Duplicate CCIH cohort TMA blocks that each contained single 0.6-mm cores sampled from representative paraffin blocks from each patient were constructed, whereas the RPCI TMA was constructed using duplicate cores from each patient in a single block. TMA sections were dehydrated by submersion in xylene three times for 10 minutes each to remove paraffin, rinsed three times in 100% ethanol and two times in 95% ethanol, and boiled in a microwave for 11 minutes in 10 μM buffered citrate (pH 6.0). Slides were allowed to cool to room temperature and were rinsed in distilled water and then in phosphate-buffered saline (PBS). Slides were dipped in 0.03% hydrogen peroxide, rinsed with PBS, and stained using antibody diluted to appropriate titer in Dako Diluent (DakoCytomation, Glostrup, Denmark) for one hour at room temperature. As a control for staining quality and to select titer, candidate dilutions were first tested on a small 'titer' tissue array that contained positive and negative breast cancer cases and tumor-derived cell lines suspended in paraffin. IHC analysis for TLE3 was performed using a polyclonal affinity-purified antibody at a titer of 1:200. Secondary antibody was applied for 1 hour and staining was visualized using the DakoCytomation Envision staining kit in accordance with the instructions of the manufacturer. A case was scored as positive if greater than 30% of the tumor cell nuclei showed staining, regardless of the staining intensity. Cases without evaluable tumor on any available specimen were removed from the study. Staining with TLE3 in breast cohorts showed differences in a fraction of cases stained as well as variation in intensity of staining. However, there was a subjectively clear delineation between sporadic staining of nuclei and near-homogenous staining (staining of all nuclei). An example of IHC staining for TLE3 is shown in Figure 1. A variety of tumors with expected positives and negatives served as controls. A 30% cutoff was selected to formalize this subjective impression without consideration of a relationship to clinical outcome when the initial cohort was evaluated. This staining rule was prospectively designated prior to staining the validation cohort. Disagreements between replicates were reviewed using an online image database and 'consensus' staining scores assigned prior to clinical data cross-referencing. Staining of TLE3 was performed on tissue obtained from the surgical resection in the discovery and validation cohorts. In the subset of cases which received neoadjuvant therapy at RPCI and in which no tissue was available in the final surgical specimen (pCR), TLE3 staining was performed on the diagnostic core biopsy obtained prior to treatment.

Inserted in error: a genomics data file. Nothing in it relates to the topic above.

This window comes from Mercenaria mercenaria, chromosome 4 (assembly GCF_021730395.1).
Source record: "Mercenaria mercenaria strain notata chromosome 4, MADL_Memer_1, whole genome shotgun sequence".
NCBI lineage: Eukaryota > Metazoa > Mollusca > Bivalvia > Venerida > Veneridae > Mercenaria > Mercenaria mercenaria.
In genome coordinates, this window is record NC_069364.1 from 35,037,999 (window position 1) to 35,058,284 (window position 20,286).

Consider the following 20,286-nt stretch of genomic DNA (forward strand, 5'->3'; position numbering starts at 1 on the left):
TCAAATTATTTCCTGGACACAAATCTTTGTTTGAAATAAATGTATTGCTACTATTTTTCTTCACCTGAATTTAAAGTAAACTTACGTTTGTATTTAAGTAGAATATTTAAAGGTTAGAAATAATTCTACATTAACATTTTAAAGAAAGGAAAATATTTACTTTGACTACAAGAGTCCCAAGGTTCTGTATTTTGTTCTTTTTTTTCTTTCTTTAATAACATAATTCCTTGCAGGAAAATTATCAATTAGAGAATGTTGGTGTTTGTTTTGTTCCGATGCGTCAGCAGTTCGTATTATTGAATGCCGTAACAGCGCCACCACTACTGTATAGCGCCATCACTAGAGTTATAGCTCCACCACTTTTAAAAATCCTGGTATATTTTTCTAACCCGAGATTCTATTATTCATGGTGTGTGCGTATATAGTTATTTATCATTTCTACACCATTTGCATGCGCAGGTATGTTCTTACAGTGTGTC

Figure 1
Figure 1

TLE3+ immunohistochemical staining gives a stronger pattern in the nucleus of breast carcinoma cells than TLE3- immunohistochemical staining does.

Statistical considerations